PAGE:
Facing loss alone also frames “Sky and Poplars,” which recounts Ema’s return home, a place where she no longer knows anyone since, like her, everyone had left. García Robayo skillfully withholds the precise details of the cause of Ema’s grief to instead attend to a more difficult and simultaneously more revealing phase: the way it isolates those who suffer, who can in turn make those who just want to help suffer as well.
“Something We Never Were” features the strongest female character from the collection: a young college student named Eileen who refuses to be labeled. “When Salvador asked Eileen to be his girlfriend, she said no,” the story opens. “She was having none of that boyfriend and girlfriend crap; what she was interested in was questioning certain paradigms.” Salvador’s utter incomprehension of her wishes fuels his infatuation, which Eileen willingly accepts — but only on her terms. In its own way, the story is the chronicle of a breakup foretold, one where a young man decides to end things partly because a young woman has chosen to define them.
Early explorations of sensuality also frame the volume’s second novella, the semi-autobiographical “Sexual Education.” Here a group of young women at an all-female Catholic high school in Cartagena constantly confront desire and its consequences as every day they encounter both abstinence-only campaigns and teen pregnancies. Against this backdrop of unbroken cycles and evidently ineffective solutions, an unnamed narrator, like so many other García Robayo protagonists, dreams of a way to leave it all behind: “I wanted a scholarship to join NASA and slide off the edge of the map forever.” More dramatic and definitive a departure than becoming a flight attendant, it is also far less feasible.
Informal instruction in sex and prophylactics happens only in hallways or outside the school, with the result that it’s sometimes improperly learned. And it leads to a contradiction at the heart of the Church’s teachings that the narrator quickly identifies: “you couldn’t help thinking how little faith the catechists had in chastity. Their message was clear-cut: you must be chaste. But devoting the next lesson to abortion was like admitting they had failed. What this revealed was that sex was a redeemable sin; which is why trying to persuade girls not to do it was stupid. A redeemable sin, God knew full well, was the proven method used by many to become Saints.” An imperfect system, its constant “no”s always yield a “yes”: yes, you can be redeemed.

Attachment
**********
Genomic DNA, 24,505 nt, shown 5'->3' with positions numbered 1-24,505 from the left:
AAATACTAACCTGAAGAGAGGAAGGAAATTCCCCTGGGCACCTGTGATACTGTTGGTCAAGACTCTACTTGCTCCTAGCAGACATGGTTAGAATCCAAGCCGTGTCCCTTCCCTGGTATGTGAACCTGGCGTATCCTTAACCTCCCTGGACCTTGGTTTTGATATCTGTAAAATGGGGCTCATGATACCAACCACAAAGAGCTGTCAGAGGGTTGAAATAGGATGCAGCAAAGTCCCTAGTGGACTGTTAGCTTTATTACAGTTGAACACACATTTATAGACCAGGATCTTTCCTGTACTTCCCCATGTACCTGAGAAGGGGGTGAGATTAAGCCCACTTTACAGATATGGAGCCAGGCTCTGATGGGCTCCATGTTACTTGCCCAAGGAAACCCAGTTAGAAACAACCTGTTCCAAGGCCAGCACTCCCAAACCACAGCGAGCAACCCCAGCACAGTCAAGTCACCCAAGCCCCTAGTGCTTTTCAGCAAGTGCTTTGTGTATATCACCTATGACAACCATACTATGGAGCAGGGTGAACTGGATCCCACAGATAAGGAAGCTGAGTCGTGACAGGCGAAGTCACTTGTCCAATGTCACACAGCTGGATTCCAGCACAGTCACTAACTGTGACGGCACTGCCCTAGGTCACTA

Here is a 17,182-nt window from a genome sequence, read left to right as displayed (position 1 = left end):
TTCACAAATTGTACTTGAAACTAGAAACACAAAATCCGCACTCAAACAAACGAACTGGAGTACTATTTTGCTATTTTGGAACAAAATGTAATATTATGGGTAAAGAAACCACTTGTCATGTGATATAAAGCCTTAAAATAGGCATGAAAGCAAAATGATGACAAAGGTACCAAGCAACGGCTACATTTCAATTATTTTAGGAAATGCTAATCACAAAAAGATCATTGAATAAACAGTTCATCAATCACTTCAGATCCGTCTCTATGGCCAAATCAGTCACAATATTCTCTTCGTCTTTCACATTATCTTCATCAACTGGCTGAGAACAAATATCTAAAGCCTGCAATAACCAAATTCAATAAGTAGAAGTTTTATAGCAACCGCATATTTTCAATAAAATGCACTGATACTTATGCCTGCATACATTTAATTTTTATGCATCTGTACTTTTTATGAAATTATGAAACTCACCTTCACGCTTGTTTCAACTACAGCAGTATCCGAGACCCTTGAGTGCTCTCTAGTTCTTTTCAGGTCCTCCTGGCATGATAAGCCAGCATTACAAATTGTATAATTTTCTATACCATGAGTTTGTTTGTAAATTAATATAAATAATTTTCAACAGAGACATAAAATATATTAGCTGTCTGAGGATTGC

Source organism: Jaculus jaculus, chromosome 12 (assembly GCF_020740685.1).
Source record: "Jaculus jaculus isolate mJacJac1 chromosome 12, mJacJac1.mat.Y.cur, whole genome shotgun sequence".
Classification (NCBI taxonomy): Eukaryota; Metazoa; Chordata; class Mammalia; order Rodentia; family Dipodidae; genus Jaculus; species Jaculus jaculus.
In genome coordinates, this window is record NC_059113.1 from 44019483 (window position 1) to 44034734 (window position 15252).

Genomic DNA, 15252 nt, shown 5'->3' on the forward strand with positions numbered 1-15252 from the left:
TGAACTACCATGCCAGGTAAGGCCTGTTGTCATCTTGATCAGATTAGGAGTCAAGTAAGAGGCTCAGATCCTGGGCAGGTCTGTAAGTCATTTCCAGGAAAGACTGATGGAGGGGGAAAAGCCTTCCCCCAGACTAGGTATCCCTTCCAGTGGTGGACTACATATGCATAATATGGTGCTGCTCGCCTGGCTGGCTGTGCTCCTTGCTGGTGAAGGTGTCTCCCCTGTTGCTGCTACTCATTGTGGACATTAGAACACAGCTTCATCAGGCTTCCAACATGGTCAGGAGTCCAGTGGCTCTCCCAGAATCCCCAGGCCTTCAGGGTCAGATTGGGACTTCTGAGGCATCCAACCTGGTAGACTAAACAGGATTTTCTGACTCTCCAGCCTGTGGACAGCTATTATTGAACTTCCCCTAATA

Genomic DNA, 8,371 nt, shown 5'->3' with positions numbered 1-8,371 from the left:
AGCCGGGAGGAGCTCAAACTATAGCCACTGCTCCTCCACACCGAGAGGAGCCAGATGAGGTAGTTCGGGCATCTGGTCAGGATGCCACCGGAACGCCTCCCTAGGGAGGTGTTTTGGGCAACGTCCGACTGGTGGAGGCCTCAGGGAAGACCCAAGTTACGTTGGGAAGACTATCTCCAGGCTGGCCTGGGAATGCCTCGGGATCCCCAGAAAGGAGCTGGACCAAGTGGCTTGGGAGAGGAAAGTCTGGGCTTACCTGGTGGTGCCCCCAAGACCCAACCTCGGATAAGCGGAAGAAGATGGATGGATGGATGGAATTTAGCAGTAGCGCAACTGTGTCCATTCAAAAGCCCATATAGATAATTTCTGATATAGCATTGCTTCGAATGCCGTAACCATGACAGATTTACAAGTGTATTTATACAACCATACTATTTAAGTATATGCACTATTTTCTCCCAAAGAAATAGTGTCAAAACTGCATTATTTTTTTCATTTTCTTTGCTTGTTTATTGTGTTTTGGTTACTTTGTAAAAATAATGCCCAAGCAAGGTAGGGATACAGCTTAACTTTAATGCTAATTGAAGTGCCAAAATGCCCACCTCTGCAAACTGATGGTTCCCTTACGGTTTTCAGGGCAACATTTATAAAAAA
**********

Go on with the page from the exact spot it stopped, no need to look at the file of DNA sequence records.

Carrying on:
An unforgivable crime, however, later shakes the school and throws into sharp relief the limitations of its teachings. Parental efforts to terminate a teen pregnancy resulting from a disturbing episode of rape have an unintended side effect: expulsion for the young woman but shockingly few consequences for the perpetrators. Although everyone knows who these young men are, they also know what will become of them: “Most likely, all that would happen is that the boys would be sent abroad for a while. Then they’d come back, go off to study some second-rate degree course at a university in Bogotá, before returning to Cartagena to run their parents’ businesses, get married and have children who they’d name after themselves.” That fate, and the hypocrisy that produces it, differs markedly from the possibilities the narrator and her peers can now envision for themselves: “I glimpsed into the future. A future that looked dull, bland, and dark. I tried to imagine us different; transformed into something else. Atheist. Nympho. Lesbian. Adulterous. Wild. Or sane. I wasn’t able to.” This enervated imagination is the devastating effect of institutions whose members matter less than the preservation of a sickening status quo.
In other words, it’s the same sign of inertia that García Robayo had identified elsewhere. And if Newton’s first law, famously dedicated to inertia, teaches that an object either at rest or in constant motion has to be acted upon by an external force for anything to change, García Robayo instead provides a gripping series of lessons about what happens in the absence of action.
Sam Carter is a writer and an editor at Asymptote, a journal of translation.